Review by Gerhard Clausing •
In our age of ubiquitous selfies and “mixed media” it is refreshing to review the work of an artist who is truly a pioneer in the area of visual self-evaluation with artistic purposes. With a strong background in painting, a fearless approach to self-assessment, and a love for language, Bea Nettles is a shining example for effectively integrating photography, especially alternative processes, with other modes of visual and verbal expression.
Bea Nettles practices life as a shared autobiographical metaphor, as expressed in these quotes:
“I see my career as a spiral with my ideas always circling and picking up reflections of earlier thoughts.” – Bea Nettles, 1990
“There are parallels to making art and tending one’s garden … an image or an idea can be split up, shared, and even better yet, transplanted into someone else’s garden.” – Bea Nettles, 2011
This photobook presents a retrospective of her work spanning the past half century, and at the same time it is a catalog for the exhibitions of her work currently in progress, as noted below. Most noteworthy are a number of works and books that foreshadow some of the current trends and fashionable approaches. In this respect Nettles joins other forerunners that were pioneers in using media and methods from earlier times to reach audiences with their art, such diverse luminaries as William Mortensen and Jerry Uelsmann, to name just two examples of artists who in different ways were ahead of their time in their mastery of juxtaposition and in the use of fine art image compositions that went beyond customary expectations.
I can only provide a quick overview in a brief exposé like this, so I will select some examples of Bea Nettles’ work, also illustrated in the double-page views below, representing a veritable model of successful externalization of an inner world. Very modern in its approach is the “Self Totem” image of 1968, a pre-digital composite. The use of alternative photographic processes to convey moods and ideas are shown here by “Imaginary Prairie” (1969), photo composite etchings on muslin; “Mountain Dream” – a tarot card approach (1975); visions of childhood expressed in gum bichromate prints of landscapes (1976).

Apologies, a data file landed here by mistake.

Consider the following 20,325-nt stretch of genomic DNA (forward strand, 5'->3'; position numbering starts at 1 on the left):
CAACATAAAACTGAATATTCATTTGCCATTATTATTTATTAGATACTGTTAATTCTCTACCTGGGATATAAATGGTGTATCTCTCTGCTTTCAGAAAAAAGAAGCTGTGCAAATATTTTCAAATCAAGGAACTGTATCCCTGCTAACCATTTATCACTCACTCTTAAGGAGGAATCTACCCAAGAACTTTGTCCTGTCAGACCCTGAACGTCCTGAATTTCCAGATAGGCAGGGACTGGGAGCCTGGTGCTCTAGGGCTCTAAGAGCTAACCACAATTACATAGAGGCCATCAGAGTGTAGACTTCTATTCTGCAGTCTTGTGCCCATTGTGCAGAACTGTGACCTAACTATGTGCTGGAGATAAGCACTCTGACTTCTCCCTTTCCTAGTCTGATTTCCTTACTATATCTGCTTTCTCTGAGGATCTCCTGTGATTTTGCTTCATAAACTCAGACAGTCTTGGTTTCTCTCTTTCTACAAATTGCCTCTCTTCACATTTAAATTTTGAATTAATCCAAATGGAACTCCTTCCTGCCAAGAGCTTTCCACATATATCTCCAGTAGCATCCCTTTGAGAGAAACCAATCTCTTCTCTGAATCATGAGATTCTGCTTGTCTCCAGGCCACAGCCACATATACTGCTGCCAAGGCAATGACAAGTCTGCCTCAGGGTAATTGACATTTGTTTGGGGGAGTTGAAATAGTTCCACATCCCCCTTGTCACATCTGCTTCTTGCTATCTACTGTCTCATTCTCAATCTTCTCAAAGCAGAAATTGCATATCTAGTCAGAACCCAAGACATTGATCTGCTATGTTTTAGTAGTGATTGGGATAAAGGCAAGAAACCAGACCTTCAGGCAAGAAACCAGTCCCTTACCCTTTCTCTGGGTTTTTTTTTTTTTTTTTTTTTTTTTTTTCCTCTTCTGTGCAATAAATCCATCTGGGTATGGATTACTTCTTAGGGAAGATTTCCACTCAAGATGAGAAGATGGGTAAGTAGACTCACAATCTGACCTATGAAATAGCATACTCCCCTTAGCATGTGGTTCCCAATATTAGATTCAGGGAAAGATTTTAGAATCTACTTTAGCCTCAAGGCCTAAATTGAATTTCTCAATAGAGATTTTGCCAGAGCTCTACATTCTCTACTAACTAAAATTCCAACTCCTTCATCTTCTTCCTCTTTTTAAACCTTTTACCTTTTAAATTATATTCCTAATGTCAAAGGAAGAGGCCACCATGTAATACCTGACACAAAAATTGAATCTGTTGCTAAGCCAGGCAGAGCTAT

Moving closer to the present, there are series that hit other core issues: “Flamingo in the Dark” series (1980); “Landscapes of Innocence” (1985); “Carved Heart” – silver gelatin prints with applied color and stitching (1997). In a more recent project, we see the use of words found on gravestone markers to create poetic visualizations (2015). It should be noted that Nettles published many books over the years that are a tribute to her acumen and daring regarding both format and content.
The essays in part 1 of the book shed light on the artist’s work as well as the various contexts and issues. Bea Nettles’ career is an excellent example of a working mother who has been successful in all arenas. The beauty of the dreamlike and often somber moods shown in the images are well printed in the book; lucky are those who can make it to one of the exhibitions, in progress or upcoming: George Eastman Museum, Rochester, New York – now through June 14, 2020; Krannert Art Museum, University of Illinois at Urbana-Champaign, Illinois – August 27 to November 28, 2020.
Bea Nettles – Harvest of Memory
Photographer and Artist: Bea Nettles (born in Gainesville, Florida; resides in Urbana, Illinois)
Publisher: University of Texas Press, Austin, TX; © 2019 by George Eastman Museum
Editors: Jamie M. Allen and Olivia Lahs-Gonzales
Texts: Essays by the editors and by Bea Nettles and Amy L. Powell
Hardback with illustrated dust jacket and sewn binding; 272 pages, paginated, with 296 images, a chronology, and a bibliography; 11 x 9.75 inches; printed in Germany by Dr. Cantz’sche Druckerei Medien GmbH